August 28, 2016

ROME, ITALY — The addition of intravenous N-acetylcysteine (NAC) to IV glyceryl trinitrate (GTN) significantly reduced infarct size by approximately one-third in STEMI patients undergoing PCI, in the NACIAM trial[1].

"Any intervention that actually reduces myocardial infarct size by approximately a third might reasonably be expected to substantially improve long-term outcomes," noted Sivabaskari Pasupathy (University of Adelaide, Australia), who presented the findings today at the European Society of Cardiology (ESC) 2016 Congress.

Principal investigator of the study, Dr John Beltrame (University of Adelaide), explained that small studies going back 20 years in their center have suggested GTN and NAC may reduce infarct size, and these drugs are used routinely in their practice now. "But this is not the case elsewhere, and we wanted to look at this again."

Sivabaskari Pasupathy

"The hypothesis is that NAC might reduce infarct size, either by potentiating the effects of GTN or via scavenging of reactive oxygen species," Pasupathy said.

In the study, 112 STEMI patients (mean age 64 years) within 12 hours of symptom onset from three Australian hospitals all received GTN and were randomized to receive either high-dose (15 g/24 hours) NAC or placebo, both drugs delivered intravenously over 48 hours and started in the emergency department.

Cardiac magnetic resonance (CMR) imaging performed within 1 week and again 3 months post-MI showed that patients who received NAC had reductions in infarct size of 33% and 50%, respectively, compared with placebo (P=0.02 for both). There was a similar but not significant trend toward reduction in creatine kinase (CK) release.

In addition, myocardial salvage, measured at 1 week, was approximately doubled in patients who received NAC (60% vs 27%, P<0.001), and there was also evidence of accelerated tissue reperfusion and hypochlorous acid "scavenging" in these patients, Pasupathy reported.

Most benefit occurred in patients treated early—within 3 hours of symptom onset.

Over 2 years of follow-up, the combination of cardiac readmissions and deaths was less frequent in NAC-treated (three vs 16 patients, P<0.01).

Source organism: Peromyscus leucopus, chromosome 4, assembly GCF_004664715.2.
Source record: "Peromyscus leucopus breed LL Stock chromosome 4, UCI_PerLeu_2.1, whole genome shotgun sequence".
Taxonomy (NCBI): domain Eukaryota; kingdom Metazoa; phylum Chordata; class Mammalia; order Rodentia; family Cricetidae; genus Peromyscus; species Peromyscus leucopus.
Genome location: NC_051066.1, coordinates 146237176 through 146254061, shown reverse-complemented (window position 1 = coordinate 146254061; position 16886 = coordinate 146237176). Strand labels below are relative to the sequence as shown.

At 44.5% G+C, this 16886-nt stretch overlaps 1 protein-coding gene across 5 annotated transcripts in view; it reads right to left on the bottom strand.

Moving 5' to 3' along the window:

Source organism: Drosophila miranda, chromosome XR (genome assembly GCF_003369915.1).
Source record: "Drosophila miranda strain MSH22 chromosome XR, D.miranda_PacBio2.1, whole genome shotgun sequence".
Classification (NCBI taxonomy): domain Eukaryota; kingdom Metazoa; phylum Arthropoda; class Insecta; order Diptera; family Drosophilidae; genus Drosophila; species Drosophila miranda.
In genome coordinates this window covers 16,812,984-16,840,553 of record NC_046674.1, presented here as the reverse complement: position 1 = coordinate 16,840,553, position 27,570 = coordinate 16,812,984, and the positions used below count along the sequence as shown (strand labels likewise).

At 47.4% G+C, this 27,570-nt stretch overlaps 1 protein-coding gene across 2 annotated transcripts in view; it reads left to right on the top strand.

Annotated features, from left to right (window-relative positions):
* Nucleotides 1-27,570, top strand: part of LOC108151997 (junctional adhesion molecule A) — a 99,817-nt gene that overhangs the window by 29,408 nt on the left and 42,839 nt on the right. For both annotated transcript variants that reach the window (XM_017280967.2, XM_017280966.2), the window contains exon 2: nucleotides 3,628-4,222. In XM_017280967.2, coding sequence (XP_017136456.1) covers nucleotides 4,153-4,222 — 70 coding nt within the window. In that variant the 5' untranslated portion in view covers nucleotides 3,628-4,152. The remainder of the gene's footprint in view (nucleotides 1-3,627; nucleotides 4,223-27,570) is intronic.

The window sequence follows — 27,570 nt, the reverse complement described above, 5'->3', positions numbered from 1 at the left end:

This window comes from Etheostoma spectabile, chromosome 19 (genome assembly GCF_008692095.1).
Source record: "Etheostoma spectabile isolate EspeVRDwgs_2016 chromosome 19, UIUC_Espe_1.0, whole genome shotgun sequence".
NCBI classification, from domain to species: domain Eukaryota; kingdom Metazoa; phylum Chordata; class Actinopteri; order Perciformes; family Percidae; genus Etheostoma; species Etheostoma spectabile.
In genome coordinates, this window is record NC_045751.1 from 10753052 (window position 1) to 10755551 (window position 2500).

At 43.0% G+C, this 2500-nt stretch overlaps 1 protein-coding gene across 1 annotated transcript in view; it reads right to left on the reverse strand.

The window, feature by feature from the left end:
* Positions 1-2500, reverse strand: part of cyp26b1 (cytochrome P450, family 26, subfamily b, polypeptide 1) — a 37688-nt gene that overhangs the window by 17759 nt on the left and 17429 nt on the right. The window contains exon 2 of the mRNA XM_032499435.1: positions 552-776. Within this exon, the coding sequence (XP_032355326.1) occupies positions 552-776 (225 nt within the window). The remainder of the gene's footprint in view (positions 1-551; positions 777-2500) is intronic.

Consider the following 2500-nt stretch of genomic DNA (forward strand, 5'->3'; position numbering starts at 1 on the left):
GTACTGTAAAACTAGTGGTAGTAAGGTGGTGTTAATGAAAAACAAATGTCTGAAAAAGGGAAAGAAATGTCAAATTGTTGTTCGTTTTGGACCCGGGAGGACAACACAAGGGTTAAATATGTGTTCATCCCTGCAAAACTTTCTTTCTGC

Safety end points, including hypotension, bleeding, and contrast-induced nephropathy, were similar in both groups.

"Intravenous NAC administration was associated with more rapid chest-pain resolution, improved myocardial salvage, a favorable in-hospital safety profile, sustained infarct size reduction at 3 months post-STEMI, and promising clinical outcomes at 2 years," concluded Pasupathy. "While the results of this study are encouraging, we would prefer to regard NACIAM as the precursor of a follow-up study, sized for clinical end points," she concluded.

Benign, Cheap Drugs

Commenting for heartwire from Medscape, cochair of the ESC press conference at which the study was discussed, Dr Stephan Gielan (Detmold Hospital, Germany), said: "If we can increase myocardial salvage by around 40% to 50%, as suggested here, this will be of enormous benefit to the patient. But I would be a bit cautious until we have clinical outcome data from a larger study. And it may be difficult to get funding for such a study, as both GTN and NAC are generic."

He added: "But it would be great to have cheap drugs like these that actually work. Both these agents have been around a long time and are very benign—hardly any side effects—so there is no harm and potentially a substantial benefit; I can understand why they are using them in Adelaide."

Discussant of the study trial at the hot-line session, Dr Michel Ovize (University of Lyon, France), who has previously led a similar studies with cyclosporine, noted that although several phase 2 studies with NAC have been performed in STEMI they have shown conflicting results.

Ovize pointed out some potential limitations of the NACIAM study—including a relatively low-risk population, with some non-LAD MI patients and a substantial proportion already having TIMI 2-3 flow at time of angiography. "This would suggest the study may have missed some of the benefit of the drug—which is aimed at reducing reperfusion injury—by giving it after reperfusion has taken place."

But Pasupathy noted that more patients in the NAC arm had an open artery at angiography, suggesting that NAC may aid reperfusion as well as reduce reperfusion injury, so giving it before reperfusion may be beneficial.

Ovize also noted that while infarct size was reduced on MRI, it wasn't reduced by CK release, and there was no improvement in LV function. "I would suggest we need more mechanistic and phase 2 studies before moving to phase 3," he said.

Expanding on the time of administration and possible effect on enhancing reperfusion at the press conference, Beltrame noted that the previous studies with cyclosporine also suggested a reduction in infarct size, but this did not translate into a clinical benefit in a larger trial.

He pointed out that cyclosporine was given later—at the time of PCI—and only to patients who had an occluded artery at that time, as an attempt to reduce reperfusion injury. "But in the NACIAM study, GTN and NAC were given in the emergency room and one-third of patients had an open artery at the time of angiography, so they wouldn't have gotten into the cyclosporine trial. We believe GTN and NAC might help open up the artery to begin with and also reduce reperfusion injury too."

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